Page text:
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Australian Bushfires Revealed Ancient Aquatic System

After the bushfires have burned away thick vegetation in the state of Victoria revealed extensive water channels built by indigenous Australians thousands of years ago to trap and harvest eels for food. These channels are considered to be older than pyramids.

According to UNESCO, the Budj Bim Cultural Landscape that includes channels, weirs and dams built from volcanic rocks is currently the most extensive and oldest aquaculture systems. Though archaeologists knew about the existence of this aquatic system it was added to UNESCO World Heritage List last July as newer sections were exposed as the fires ripped through the state in December.

According to CNN reports, Denis Rose the representative of Gunditjmara and the project manager at Gunditj Mirroring Traditional Owners Aboriginal Corporation, which is a non-profit group, said that it was bigger than what was recorded in previous reports. When they returned to the areas they found the channel hidden in the grass and other vegetation. It was around 25 metres(82 feet) long which was fairly large. He further said that surprisingly the fire revealed new structures were visible in the burnt landscape that resembled channels and ponds.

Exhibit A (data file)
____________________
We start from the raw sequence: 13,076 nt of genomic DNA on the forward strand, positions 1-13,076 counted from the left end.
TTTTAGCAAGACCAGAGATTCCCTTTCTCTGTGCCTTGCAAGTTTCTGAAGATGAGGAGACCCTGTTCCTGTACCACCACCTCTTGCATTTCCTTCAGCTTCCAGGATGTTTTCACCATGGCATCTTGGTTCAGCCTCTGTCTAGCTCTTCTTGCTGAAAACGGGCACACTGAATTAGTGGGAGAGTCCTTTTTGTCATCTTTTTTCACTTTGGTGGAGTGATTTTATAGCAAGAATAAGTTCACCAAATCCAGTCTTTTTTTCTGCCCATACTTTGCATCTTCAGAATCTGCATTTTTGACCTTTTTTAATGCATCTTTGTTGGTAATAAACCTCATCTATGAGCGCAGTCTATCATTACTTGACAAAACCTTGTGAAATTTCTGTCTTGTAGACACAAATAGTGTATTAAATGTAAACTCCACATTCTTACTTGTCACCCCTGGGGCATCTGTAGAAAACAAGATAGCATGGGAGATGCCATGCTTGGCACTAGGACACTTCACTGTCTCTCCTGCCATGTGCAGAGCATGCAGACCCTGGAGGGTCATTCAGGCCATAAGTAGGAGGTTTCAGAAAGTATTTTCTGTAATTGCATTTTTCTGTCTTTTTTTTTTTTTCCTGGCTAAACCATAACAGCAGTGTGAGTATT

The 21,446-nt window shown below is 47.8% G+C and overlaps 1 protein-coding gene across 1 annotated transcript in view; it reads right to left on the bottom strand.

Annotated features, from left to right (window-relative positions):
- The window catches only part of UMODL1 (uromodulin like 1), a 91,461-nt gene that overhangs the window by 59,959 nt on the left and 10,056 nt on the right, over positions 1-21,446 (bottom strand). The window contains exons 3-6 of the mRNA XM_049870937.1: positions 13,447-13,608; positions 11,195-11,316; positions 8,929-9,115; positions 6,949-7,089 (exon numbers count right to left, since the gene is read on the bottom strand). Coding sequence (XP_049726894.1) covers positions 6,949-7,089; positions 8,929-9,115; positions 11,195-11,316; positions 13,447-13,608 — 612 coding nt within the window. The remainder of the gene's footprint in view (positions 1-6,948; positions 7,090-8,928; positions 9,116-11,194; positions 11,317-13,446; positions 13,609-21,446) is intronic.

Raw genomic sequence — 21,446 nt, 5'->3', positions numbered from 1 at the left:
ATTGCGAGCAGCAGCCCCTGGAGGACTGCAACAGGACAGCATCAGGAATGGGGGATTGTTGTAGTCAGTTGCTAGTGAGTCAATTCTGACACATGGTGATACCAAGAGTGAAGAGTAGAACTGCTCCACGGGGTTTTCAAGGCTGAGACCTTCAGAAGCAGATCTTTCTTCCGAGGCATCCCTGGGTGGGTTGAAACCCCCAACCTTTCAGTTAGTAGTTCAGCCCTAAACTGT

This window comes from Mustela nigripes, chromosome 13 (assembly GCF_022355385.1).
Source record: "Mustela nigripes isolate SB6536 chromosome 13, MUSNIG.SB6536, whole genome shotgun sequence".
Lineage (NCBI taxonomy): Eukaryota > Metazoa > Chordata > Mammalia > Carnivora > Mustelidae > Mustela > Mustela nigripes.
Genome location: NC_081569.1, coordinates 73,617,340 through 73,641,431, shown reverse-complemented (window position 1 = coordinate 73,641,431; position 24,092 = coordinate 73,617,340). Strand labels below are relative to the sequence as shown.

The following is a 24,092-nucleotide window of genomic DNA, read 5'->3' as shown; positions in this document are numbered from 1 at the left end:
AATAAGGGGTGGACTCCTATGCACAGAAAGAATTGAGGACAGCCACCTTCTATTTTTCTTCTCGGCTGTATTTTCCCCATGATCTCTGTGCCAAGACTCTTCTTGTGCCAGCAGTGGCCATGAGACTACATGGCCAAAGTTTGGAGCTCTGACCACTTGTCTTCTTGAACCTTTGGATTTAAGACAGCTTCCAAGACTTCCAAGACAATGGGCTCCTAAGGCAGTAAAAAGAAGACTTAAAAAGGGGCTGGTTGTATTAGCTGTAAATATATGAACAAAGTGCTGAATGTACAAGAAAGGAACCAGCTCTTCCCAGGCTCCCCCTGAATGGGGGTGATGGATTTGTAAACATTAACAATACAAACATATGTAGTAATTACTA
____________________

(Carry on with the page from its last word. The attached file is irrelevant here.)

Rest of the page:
The Aboriginal Corporation’s website says that this aquaculture system in Budj Bim National Park was built by the indigenous population. They used freely available volcanic rocks from a volcano in the area that is now dormant. According to UNESCO people who lived in Gundijmara used this system to modify and redirect waterways that would help them maximize aquaculture yields. The Budj Bim Cultural Landscape is an exceptional proof of knowledge, traditions, ingenuity and practices of the Guditjmara.

Mark Mellington the district manager of Forest Fire Management Victoria said that in late December, the fire near the national park was caused by a lightning strike which then spread to some 7.90 square kilometres (790 hectares) in size. The firefighters took extra precautions with local groups to identify world heritage sites and use low impact techniques rather than heavy machinery to put out the fires.

According to the Victorian State government before European settlement, Gunditjmara was one of the several indigenous groups that resided in the southern parts of Victoria. Their population was high in the 1800s but decreased after Europeans arrived.

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